CE28 - Cognition, éducation, formation tout au long de la vie

False memories across the lifespan – FALSELIFE

FALSE memory across the LIFEspan (FALSELIFE)

FALSELIFE addresses what is often described as one of the most fundamental issues in cognitive psychology, namely the relations between working memory (WM) and long-term memory (LTM). The WM-LTM relations are at the heart of human cognition because they sustain how we are able to learn new knowledge and skills, to use previously acquired knowledge, and to maintain autonomous daily life functioning.

Objectives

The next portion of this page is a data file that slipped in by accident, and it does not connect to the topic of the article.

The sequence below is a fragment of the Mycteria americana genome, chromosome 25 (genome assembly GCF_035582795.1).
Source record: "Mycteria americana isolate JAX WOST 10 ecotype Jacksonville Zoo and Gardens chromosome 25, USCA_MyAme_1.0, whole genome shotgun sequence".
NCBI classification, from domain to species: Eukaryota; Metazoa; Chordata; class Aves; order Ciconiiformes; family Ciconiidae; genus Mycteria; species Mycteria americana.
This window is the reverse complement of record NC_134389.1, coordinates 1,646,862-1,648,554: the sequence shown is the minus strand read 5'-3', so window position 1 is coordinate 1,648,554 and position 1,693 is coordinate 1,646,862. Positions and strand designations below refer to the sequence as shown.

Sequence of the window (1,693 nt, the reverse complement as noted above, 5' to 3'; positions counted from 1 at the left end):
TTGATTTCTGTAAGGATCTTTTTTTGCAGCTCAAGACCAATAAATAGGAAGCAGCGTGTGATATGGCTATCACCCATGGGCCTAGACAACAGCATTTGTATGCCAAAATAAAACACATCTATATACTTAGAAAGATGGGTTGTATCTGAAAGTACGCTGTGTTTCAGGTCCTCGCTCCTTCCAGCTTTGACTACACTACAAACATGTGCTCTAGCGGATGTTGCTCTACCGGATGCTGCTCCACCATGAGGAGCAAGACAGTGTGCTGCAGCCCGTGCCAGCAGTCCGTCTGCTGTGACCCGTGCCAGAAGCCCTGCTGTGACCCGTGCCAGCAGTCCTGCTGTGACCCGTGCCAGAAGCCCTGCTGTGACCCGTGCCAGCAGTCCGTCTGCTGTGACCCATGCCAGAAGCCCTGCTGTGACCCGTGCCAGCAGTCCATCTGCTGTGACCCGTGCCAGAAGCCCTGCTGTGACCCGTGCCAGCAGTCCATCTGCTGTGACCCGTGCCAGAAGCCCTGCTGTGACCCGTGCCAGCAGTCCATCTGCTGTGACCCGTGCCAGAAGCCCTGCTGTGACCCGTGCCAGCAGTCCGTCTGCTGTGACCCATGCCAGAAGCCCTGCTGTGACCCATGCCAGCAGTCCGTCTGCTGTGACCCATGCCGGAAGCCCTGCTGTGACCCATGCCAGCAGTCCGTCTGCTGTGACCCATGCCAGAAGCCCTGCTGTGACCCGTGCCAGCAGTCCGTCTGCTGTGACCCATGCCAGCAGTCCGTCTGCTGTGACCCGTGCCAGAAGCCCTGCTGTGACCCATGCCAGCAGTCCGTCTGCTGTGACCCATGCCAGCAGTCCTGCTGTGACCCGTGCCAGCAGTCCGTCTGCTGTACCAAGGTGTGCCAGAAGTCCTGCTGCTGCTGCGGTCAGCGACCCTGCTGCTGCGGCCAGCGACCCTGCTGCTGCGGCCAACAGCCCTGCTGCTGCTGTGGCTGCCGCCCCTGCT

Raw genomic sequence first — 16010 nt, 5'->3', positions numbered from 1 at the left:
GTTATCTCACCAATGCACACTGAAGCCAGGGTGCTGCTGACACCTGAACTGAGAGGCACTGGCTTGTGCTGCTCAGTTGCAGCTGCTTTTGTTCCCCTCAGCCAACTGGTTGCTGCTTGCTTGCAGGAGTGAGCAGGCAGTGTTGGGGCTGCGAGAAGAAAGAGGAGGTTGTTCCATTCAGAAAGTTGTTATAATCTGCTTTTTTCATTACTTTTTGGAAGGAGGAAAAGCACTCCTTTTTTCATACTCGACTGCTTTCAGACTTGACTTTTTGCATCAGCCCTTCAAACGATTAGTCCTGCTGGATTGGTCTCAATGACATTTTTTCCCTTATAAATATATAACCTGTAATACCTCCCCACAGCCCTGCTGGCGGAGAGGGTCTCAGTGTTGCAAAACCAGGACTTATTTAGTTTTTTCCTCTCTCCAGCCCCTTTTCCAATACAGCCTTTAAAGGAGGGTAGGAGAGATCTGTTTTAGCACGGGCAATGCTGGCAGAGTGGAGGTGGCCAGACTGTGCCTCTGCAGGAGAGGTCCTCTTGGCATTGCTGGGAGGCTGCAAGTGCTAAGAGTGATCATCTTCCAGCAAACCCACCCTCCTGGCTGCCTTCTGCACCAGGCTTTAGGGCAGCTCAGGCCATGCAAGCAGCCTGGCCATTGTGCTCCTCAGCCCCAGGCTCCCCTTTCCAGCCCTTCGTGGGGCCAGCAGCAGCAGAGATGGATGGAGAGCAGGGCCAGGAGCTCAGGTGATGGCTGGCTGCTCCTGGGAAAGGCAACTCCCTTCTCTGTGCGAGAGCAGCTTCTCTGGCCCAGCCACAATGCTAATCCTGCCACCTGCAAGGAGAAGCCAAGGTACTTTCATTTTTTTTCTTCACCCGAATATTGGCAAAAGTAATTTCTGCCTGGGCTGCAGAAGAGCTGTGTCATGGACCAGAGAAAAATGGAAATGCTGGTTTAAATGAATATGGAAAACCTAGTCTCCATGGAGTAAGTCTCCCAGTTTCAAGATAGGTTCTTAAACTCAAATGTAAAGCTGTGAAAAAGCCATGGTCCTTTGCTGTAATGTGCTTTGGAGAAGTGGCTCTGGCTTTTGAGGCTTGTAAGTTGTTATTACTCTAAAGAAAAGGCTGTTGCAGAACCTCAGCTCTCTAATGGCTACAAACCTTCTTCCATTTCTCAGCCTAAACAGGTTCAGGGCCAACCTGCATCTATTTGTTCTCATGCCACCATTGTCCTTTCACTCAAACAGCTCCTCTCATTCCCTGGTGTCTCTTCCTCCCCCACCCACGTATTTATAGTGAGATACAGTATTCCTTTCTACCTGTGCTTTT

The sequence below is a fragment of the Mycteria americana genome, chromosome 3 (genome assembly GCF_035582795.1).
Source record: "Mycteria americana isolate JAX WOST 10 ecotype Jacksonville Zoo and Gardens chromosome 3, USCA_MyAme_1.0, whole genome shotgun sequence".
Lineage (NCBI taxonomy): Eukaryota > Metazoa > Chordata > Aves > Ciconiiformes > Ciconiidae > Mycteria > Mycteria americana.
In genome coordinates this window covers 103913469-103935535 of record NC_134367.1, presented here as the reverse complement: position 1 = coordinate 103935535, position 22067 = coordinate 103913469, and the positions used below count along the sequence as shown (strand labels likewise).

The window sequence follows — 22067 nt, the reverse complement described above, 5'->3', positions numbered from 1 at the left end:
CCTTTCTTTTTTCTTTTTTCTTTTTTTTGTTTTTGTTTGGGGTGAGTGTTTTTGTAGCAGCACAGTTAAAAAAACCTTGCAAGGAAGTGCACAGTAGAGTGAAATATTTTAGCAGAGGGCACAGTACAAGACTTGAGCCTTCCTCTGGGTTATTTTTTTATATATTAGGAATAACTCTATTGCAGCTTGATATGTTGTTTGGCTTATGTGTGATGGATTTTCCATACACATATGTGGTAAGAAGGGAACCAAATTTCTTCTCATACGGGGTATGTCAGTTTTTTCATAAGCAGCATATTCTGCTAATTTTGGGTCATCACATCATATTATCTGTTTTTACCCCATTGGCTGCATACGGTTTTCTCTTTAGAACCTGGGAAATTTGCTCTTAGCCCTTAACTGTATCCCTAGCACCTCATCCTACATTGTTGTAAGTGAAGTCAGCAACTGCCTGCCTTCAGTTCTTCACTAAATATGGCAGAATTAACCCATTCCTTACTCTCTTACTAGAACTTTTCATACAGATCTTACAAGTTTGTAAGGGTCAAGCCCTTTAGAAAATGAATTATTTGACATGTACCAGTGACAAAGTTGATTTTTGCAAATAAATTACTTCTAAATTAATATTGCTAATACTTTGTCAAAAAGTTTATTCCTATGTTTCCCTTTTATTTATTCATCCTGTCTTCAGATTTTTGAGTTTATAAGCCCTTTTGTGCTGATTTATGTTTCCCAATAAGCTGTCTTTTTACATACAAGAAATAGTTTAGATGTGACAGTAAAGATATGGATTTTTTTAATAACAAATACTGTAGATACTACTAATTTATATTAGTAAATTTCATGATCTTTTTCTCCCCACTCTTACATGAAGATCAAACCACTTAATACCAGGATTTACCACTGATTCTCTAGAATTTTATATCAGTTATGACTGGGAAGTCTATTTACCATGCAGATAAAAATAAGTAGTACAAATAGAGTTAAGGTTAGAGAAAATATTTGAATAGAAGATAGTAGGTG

FALSELIFE addresses this challenge from an innovative perspective by examining the role of WM in the formation of false memories. False memory is well-established LTM phenomenon in which semantically related associates are confidently and falsely remembered as studied items (e.g., Roediger & McDermott, 1995). However, this false memory effect was observed at short delays as well (e.g., Atkins & Reuter-Lorenz, 2008). Recently, we put forward a new theoretical account emphasizing the crucial role of WM maintenance in the emergence of short and long-term false memories (Abadie & Camos, 2018). <br /> <br />FALSELIFE’s objective is to better understand the mechanisms underlying false memories by examining how they change across the lifespan. Drawing on our theoretical account, I propose an ambitious and original programme of lifespan studies investigating the role of WM maintenance mechanisms in short and long term false memories. <br /> <br />FALSELIFE’s first aim is to examine the formation of false memories from a developmental perspective by comparing false memories in older children that spontaneously use WM maintenance mechanisms and younger children that do not yet use any maintenance strategies. <br /> <br />FALSELIFE’s second aim is to investigate the effect of age-related decline in WM maintenance on the occurrence of false memories.